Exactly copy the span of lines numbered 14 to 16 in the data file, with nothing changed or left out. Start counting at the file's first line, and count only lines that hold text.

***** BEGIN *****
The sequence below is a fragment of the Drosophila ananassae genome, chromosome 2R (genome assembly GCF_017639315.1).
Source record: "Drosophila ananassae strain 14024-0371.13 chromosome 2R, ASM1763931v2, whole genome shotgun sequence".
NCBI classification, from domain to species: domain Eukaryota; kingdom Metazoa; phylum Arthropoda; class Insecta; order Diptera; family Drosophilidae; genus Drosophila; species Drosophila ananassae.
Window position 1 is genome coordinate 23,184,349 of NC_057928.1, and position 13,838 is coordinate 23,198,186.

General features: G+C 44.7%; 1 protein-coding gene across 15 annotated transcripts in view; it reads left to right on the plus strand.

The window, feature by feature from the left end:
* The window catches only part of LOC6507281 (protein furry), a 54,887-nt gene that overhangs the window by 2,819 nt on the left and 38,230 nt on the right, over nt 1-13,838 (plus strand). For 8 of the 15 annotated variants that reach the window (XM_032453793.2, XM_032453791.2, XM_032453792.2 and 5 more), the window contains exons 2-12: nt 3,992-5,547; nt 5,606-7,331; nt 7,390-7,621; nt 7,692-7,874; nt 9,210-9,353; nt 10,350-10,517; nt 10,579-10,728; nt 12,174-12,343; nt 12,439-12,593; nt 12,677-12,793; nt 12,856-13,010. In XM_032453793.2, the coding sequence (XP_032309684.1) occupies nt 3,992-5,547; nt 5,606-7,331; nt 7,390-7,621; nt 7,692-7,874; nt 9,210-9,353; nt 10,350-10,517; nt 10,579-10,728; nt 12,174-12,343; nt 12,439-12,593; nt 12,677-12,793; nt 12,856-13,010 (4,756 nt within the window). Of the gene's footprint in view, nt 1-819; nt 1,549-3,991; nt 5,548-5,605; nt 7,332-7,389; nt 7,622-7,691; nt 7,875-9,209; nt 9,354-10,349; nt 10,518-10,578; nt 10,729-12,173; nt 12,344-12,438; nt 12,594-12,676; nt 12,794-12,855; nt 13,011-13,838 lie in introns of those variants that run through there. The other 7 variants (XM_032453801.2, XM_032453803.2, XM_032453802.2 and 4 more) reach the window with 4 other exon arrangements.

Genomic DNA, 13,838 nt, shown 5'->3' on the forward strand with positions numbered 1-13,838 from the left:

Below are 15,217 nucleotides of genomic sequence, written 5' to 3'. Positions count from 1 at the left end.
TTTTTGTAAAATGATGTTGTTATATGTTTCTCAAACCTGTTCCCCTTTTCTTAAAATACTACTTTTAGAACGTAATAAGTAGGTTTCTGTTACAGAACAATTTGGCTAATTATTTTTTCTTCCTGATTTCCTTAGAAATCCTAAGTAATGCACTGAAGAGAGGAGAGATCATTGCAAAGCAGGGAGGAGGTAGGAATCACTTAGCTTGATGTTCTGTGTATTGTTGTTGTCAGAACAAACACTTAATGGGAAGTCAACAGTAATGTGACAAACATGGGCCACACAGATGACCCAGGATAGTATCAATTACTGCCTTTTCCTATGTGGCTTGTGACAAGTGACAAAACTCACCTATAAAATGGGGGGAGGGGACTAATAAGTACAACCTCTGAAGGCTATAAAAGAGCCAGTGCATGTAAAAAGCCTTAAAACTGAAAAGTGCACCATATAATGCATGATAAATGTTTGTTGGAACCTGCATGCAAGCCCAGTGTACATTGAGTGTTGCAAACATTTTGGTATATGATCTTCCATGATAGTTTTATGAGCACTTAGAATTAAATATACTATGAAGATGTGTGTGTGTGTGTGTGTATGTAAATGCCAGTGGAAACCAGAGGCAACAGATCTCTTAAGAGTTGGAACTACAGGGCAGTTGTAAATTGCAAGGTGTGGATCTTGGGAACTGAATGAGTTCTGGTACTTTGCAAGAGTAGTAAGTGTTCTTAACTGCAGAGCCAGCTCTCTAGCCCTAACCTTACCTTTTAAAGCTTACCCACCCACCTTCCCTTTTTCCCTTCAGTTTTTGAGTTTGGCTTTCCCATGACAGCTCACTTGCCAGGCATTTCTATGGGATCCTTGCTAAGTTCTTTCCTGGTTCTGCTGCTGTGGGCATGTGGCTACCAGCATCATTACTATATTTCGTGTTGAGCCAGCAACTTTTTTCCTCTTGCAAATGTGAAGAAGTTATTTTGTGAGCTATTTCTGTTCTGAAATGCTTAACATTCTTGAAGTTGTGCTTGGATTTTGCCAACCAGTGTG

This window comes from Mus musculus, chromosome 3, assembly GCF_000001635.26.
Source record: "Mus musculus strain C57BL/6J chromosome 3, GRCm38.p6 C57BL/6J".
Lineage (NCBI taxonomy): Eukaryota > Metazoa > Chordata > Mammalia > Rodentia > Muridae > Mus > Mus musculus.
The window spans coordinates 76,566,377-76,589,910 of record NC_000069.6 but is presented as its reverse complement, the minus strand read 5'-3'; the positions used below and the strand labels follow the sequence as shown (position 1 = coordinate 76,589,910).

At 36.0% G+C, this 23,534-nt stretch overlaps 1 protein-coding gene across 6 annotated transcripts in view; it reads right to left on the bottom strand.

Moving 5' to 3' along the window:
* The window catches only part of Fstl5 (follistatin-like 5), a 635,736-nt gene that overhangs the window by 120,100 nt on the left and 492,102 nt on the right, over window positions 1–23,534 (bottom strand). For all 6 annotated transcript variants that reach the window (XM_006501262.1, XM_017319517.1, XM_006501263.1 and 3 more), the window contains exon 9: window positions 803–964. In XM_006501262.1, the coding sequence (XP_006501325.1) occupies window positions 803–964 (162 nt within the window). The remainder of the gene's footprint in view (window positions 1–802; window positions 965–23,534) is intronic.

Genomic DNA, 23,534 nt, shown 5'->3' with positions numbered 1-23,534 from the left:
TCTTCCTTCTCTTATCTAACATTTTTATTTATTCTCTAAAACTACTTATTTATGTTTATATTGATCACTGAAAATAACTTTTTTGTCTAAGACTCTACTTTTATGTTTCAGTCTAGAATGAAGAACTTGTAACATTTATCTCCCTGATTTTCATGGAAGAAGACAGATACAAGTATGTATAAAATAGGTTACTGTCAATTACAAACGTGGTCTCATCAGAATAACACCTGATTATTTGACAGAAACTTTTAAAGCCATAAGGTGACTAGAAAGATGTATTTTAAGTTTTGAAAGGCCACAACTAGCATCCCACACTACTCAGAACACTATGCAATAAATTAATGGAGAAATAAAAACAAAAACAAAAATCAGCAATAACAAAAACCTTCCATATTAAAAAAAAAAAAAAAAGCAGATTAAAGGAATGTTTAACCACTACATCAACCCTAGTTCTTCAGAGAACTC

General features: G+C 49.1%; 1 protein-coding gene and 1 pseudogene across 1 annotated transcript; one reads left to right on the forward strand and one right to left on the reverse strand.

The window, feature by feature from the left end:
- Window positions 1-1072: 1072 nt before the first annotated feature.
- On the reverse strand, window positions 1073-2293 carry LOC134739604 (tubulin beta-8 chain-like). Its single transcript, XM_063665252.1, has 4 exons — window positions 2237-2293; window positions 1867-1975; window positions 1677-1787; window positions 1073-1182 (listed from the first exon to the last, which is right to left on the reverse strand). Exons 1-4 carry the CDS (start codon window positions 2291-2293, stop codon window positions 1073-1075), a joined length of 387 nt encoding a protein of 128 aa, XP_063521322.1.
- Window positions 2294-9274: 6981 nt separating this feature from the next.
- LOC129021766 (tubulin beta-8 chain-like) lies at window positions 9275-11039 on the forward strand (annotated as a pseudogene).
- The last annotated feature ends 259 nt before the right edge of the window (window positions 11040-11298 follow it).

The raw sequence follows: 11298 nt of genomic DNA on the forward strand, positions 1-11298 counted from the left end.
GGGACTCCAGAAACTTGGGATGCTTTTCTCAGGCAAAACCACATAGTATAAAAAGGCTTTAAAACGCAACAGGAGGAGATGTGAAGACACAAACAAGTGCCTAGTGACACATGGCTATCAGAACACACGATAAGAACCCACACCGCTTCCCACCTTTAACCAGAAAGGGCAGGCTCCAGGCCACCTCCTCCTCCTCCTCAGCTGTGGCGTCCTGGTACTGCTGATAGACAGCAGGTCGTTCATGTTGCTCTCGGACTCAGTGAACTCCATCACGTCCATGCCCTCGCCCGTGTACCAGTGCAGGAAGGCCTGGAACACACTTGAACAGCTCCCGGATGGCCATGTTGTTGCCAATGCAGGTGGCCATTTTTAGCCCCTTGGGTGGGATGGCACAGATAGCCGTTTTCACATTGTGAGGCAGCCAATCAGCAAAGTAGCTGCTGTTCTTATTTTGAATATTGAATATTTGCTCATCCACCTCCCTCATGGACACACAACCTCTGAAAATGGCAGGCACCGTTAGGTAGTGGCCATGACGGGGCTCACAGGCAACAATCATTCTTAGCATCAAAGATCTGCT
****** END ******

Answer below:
The window spans coordinates 76,566,377-76,589,910 of record NC_000069.6 but is presented as its reverse complement, the minus strand read 5'-3'; the positions used below and the strand labels follow the sequence as shown (position 1 = coordinate 76,589,910).

At 36.0% G+C, this 23,534-nt stretch overlaps 1 protein-coding gene across 6 annotated transcripts in view; it reads right to left on the bottom strand.

Moving 5' to 3' along the window: